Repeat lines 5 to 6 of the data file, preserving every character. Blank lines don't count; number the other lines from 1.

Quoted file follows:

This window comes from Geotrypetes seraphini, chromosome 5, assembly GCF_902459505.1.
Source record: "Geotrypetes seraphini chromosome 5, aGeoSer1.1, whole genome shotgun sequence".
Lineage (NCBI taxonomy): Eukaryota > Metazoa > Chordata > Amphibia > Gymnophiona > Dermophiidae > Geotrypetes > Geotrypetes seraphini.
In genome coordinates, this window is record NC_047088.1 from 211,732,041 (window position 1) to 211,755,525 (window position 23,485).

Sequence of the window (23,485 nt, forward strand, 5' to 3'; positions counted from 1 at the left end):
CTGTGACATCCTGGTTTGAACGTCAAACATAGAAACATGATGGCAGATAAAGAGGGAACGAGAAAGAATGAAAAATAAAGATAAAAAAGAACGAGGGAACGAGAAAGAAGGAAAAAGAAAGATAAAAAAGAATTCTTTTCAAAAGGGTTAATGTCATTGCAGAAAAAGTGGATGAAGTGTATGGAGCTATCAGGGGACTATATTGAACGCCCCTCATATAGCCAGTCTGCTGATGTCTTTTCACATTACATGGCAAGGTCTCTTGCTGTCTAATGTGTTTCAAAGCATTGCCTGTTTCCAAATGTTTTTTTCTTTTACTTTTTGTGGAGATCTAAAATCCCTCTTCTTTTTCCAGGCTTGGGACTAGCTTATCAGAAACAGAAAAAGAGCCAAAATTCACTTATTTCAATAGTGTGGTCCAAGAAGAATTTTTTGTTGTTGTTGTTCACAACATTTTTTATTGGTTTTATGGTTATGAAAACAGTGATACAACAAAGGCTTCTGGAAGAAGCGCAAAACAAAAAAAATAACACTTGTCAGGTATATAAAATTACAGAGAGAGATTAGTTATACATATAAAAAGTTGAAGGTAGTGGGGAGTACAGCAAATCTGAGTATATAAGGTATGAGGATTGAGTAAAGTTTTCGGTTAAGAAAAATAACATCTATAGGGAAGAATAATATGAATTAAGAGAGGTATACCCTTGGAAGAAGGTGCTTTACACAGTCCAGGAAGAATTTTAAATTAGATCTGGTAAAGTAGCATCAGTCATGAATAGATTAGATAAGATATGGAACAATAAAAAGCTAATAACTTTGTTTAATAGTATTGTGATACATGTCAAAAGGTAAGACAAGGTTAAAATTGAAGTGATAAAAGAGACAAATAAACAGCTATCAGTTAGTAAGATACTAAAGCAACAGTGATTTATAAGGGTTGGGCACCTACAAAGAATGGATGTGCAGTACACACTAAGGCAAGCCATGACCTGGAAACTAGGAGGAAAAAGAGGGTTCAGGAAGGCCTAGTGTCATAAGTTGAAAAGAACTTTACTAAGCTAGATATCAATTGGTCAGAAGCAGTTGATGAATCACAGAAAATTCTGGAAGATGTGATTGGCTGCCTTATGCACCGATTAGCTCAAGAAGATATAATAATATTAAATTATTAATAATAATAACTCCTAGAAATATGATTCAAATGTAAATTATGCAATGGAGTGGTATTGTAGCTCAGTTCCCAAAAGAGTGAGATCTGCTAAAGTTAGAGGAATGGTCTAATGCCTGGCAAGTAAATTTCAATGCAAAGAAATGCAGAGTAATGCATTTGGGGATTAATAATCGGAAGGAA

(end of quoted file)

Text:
Sequence of the window (23,485 nt, forward strand, 5' to 3'; positions counted from 1 at the left end):
CTGTGACATCCTGGTTTGAACGTCAAACATAGAAACATGATGGCAGATAAAGAGGGAACGAGAAAGAATGAAAAATAAAGATAAAAAAGAACGAGGGAACGAGAAAGAAGGAAAAAGAAAGATAAAAAAGAATTCTTTTCAAAAGGGTTAATGTCATTGCAGAAAAAGTGGATGAAGTGTATGGAGCTATCAGGGGACTATATTGAACGCCCCTCATATAGCCAGTCTGCTGATGTCTTTTCACATTACATGGCAAGGTCTCTTGCTGTCTAATGTGTTTCAAAGCATTGCCTGTTTCCAAATGTTTTTTTCTTTTACTTTTTGTGGAGATCTAAAATCCCTCTTCTTTTTCCAGGCTTGGGACTAGCTTATCAGAAACAGAAAAAGAGCCAAAATTCACTTATTTCAATAGTGTGGTCCAAGAAGAATTTTTTGTTGTTGTTGTTCACAACATTTTTTATTGGTTTTATGGTTATGAAAACAGTGATACAACAAAGGCTTCTGGAAGAAGCGCAAAACAAAAAAAATAACACTTGTCAGGTATATAAAATTACAGAGAGAGATTAGTTATACATATAAAAAGTTGAAGGTAGTGGGGAGTACAGCAAATCTGAGTATATAAGGTATGAGGATTGAGTAAAGTTTTCGGTTAAGAAAAATAACATCTATAGGGAAGAATAATATGAATTAAGAGAGGTATACCCTTGGAAGAAGGTGCTTTACACAGTCCAGGAAGAATTTTAAATTAGATCTGGTAAAGTAGCATCAGTCATGAATAGATTAGATAAGATATGGAACAATAAAAAGCTAATAACTTTGTTTAATAGTATTGTGATACATGTCAAAAGGTAAGACAAGGTTAAAATTGAAGTGATAAAAGAGACAAATAAACAGCTATCAGTTAGTAAGATACTAAAGCAACAGTGATTTATAAGGGTTGGGCACCTACAAAGAATGGATGTGCAGTACACACTAAGGCAAGCCATGACCTGGAAACTAGGAGGAAAAAGAGGGTTCAGGAAGGCCTAGTGTCATAAGTTGAAAAGAACTTTACTAAGCTAGATATCAATTGGTCAGAAGCAGTTGATGAATCACAGAAAATTCTGGAAGATGTGATTGGCTGCCTTATGCACCGATTAGCTCAAGAAGATATAATAATATTAAATTATTAATAATAATAACTCCTAGAAATATGATTCAAATGTAAATTATGCAATGGAGTGGTATTGTAGCTCAGTTCCCAAAAGAGTGAGATCTGCTAAAGTTAGAGGAATGGTCTAATGCCTGGCAAGTAAATTTCAATGCAAAGAAATGCAGAGTAATGCATTTGGGGATTAATAATCGGAAGGAA